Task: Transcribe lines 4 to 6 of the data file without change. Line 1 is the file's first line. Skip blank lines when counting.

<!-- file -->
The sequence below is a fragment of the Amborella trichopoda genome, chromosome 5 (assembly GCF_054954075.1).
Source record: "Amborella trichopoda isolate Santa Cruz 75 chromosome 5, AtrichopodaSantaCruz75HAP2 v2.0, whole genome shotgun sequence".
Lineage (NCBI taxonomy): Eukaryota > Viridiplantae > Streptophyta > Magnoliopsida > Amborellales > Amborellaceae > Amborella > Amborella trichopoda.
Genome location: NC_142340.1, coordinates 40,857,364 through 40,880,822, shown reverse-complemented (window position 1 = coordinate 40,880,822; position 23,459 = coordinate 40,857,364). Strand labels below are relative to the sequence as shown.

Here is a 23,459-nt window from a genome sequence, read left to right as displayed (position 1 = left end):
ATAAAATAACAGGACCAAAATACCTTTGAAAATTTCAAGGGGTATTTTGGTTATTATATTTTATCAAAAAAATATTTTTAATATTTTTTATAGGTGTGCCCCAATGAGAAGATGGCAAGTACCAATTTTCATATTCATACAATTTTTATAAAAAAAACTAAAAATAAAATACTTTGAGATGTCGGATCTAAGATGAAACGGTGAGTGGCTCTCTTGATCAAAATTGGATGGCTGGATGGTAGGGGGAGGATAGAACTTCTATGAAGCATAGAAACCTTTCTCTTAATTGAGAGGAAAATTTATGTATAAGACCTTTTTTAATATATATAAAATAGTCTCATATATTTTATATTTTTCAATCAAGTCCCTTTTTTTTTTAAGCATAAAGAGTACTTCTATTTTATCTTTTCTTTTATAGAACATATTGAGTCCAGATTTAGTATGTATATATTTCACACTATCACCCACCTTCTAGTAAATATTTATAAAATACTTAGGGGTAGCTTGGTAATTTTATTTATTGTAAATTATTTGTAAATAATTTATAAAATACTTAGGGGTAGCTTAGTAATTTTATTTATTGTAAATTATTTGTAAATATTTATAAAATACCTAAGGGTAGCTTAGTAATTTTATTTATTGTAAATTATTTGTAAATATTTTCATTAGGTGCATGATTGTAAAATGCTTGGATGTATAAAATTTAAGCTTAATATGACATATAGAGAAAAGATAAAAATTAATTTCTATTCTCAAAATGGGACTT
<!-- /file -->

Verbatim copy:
Genome location: NC_142340.1, coordinates 40,857,364 through 40,880,822, shown reverse-complemented (window position 1 = coordinate 40,880,822; position 23,459 = coordinate 40,857,364). Strand labels below are relative to the sequence as shown.

Here is a 23,459-nt window from a genome sequence, read left to right as displayed (position 1 = left end):
ATAAAATAACAGGACCAAAATACCTTTGAAAATTTCAAGGGGTATTTTGGTTATTATATTTTATCAAAAAAATATTTTTAATATTTTTTATAGGTGTGCCCCAATGAGAAGATGGCAAGTACCAATTTTCATATTCATACAATTTTTATAAAAAAAACTAAAAATAAAATACTTTGAGATGTCGGATCTAAGATGAAACGGTGAGTGGCTCTCTTGATCAAAATTGGATGGCTGGATGGTAGGGGGAGGATAGAACTTCTATGAAGCATAGAAACCTTTCTCTTAATTGAGAGGAAAATTTATGTATAAGACCTTTTTTAATATATATAAAATAGTCTCATATATTTTATATTTTTCAATCAAGTCCCTTTTTTTTTTAAGCATAAAGAGTACTTCTATTTTATCTTTTCTTTTATAGAACATATTGAGTCCAGATTTAGTATGTATATATTTCACACTATCACCCACCTTCTAGTAAATATTTATAAAATACTTAGGGGTAGCTTGGTAATTTTATTTATTGTAAATTATTTGTAAATAATTTATAAAATACTTAGGGGTAGCTTAGTAATTTTATTTATTGTAAATTATTTGTAAATATTTATAAAATACCTAAGGGTAGCTTAGTAATTTTATTTATTGTAAATTATTTGTAAATATTTTCATTAGGTGCATGATTGTAAAATGCTTGGATGTATAAAATTTAAGCTTAATATGACATATAGAGAAAAGATAAAAATTAATTTCTATTCTCAAAATGGGACTT